Leapfrog is working with Lancashire County Council on its proposals to develop a number of Neighbourhood Centres across the county which will see a range of services come together in multi-​functional buildings.  The council is currently consulting on these proposals as set out in the Property Strategy.  One of the first steps in the Leapfrog Neighbourhood Centres project brought together Lancashire County Council professionals across libraries, Wellbeing, Prevention and Early Help Services, Asset Management, Facilities Management and the Public Service Integration Team. This full day event was designed to gain an understanding of their roles, the services they deliver and the challenges and opportunities that the transition to multi service Neighbourhood Centres will provide. Leapfrog were keen to stress at the start of the workshop that we will be working together, drawing on the County Council’s expertise to co-​design new, adaptable tools to help each Neighbourhood Centre develop into an effective team. Teams with their own identity and own solutions to their particular challenges and opportunities.

From discussions during the first activity it was clear that many libraries across the county are already operating in a similar manner to the proposed Neighbourhood Centres as they share services and spaces with other services and community groups. Even with this, the transition from 74 libraries into 37 fixed libraries plus a further 7 satellite libraries remains a huge logistical and cultural challenge for County Council employees and communities. What also became quickly apparent was a diverse range of perspectives on the implications (both practical and cultural) of this shift across the range of services who participated in the workshop.

When exploring how to avoid the best and worst scenarios for the transition into Neighbourhood Centres there were many common issues and themes. These ranged from practicalities such as shared ICT and room bookings systems and training so all staff understand one another’s services and can signpost effectively. Car parking, building security and confidentiality also came up many times as important issues to consider. In any shared space practicalities such as storage and who buys the milk, tea and coffee play a big part in creating harmony and avoiding conflict. There was also a very strong commitment to making services better for customers /​ service users as a result of bringing services together. The group also felt that staff training to interface seamlessly with other services was one of the critical criteria for success of a centre.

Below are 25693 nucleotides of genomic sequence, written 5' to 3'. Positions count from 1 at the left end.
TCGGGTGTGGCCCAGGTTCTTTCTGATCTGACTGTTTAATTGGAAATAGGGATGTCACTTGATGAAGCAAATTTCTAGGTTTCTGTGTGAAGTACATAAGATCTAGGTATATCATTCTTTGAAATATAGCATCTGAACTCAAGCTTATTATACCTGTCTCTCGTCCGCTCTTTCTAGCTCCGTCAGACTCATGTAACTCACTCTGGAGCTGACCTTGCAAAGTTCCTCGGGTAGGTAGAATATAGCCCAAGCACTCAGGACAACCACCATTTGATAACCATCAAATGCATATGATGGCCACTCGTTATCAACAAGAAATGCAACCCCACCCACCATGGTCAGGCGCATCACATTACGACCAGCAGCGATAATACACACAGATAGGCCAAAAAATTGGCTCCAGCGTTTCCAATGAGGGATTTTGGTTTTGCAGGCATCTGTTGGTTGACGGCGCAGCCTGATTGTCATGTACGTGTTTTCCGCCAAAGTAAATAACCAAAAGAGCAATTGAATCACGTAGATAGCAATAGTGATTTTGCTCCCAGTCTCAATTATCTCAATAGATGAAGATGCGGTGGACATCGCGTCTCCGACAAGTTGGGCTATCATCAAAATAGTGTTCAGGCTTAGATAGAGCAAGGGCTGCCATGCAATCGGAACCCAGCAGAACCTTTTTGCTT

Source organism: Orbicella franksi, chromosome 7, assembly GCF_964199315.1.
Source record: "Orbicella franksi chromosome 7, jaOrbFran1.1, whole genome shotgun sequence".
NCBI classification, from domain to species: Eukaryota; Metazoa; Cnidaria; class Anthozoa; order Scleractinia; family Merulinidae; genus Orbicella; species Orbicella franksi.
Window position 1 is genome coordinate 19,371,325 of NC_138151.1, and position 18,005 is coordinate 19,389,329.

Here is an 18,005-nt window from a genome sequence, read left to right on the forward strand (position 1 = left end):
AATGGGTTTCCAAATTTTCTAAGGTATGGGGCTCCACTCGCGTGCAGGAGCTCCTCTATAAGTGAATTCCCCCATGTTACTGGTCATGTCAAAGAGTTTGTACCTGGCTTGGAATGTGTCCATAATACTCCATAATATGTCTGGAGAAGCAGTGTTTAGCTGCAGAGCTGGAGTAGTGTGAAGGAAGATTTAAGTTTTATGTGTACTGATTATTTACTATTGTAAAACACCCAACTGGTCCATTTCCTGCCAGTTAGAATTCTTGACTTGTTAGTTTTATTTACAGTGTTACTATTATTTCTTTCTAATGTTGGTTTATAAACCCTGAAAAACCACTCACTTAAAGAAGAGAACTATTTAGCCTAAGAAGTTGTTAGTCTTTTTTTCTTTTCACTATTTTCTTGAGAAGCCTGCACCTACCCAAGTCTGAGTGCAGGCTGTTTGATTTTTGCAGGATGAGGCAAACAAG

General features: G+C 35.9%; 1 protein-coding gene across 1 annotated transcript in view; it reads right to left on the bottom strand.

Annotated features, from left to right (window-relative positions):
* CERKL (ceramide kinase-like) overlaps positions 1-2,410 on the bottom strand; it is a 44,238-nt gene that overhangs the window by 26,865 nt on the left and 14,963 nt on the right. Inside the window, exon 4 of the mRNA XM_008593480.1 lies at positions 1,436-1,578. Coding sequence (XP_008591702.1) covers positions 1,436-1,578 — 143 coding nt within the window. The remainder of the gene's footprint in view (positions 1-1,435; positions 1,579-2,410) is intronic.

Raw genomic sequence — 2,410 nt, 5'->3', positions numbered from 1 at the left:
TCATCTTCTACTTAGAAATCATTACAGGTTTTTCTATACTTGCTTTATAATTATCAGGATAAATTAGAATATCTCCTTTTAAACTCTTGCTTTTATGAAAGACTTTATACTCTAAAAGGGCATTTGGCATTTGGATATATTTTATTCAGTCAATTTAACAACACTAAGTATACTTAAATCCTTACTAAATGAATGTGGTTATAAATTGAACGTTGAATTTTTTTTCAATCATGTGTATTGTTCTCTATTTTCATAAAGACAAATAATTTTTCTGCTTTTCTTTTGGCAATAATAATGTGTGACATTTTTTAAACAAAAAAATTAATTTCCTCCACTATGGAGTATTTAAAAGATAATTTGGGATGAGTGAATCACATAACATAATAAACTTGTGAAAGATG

The group could see many advantages to shared spaces and also highlighted the need to consider the different requirements of age groups from toddlers to teenagers and older people sharing the same space. Equipment, noise levels, room design and even room temperature all need to be negotiated. Some of the groups that currently use libraries see it as ‘their space’. This can be a point of tension as other groups can feel they have taken over the building and require careful management and understanding between groups.

As some staff will move locations and others will stay put there was an insightful discussion that staff and volunteers will need to be mindful of the language they use with colleagues so it is no longer ‘my building” but becomes “our centre”. One of the key insights was how critical good communication and leadership will be to ensure teams and services buy into integrating/​ working effectively alongside each other and avoid duplication of services. Enabling community groups to take ownership of the centres so they are driven by community needs and a strategy to communicate to the public what services they can access and when.

All of the above commonalities, tensions and challenges will be explored in the next stage of the project as we move into the co-​design phase. The group who were all extremely motivated to take part in the project agreed that they would like 3 full day co-​design workshops throughout July, August and September in various library locations across Lancashire.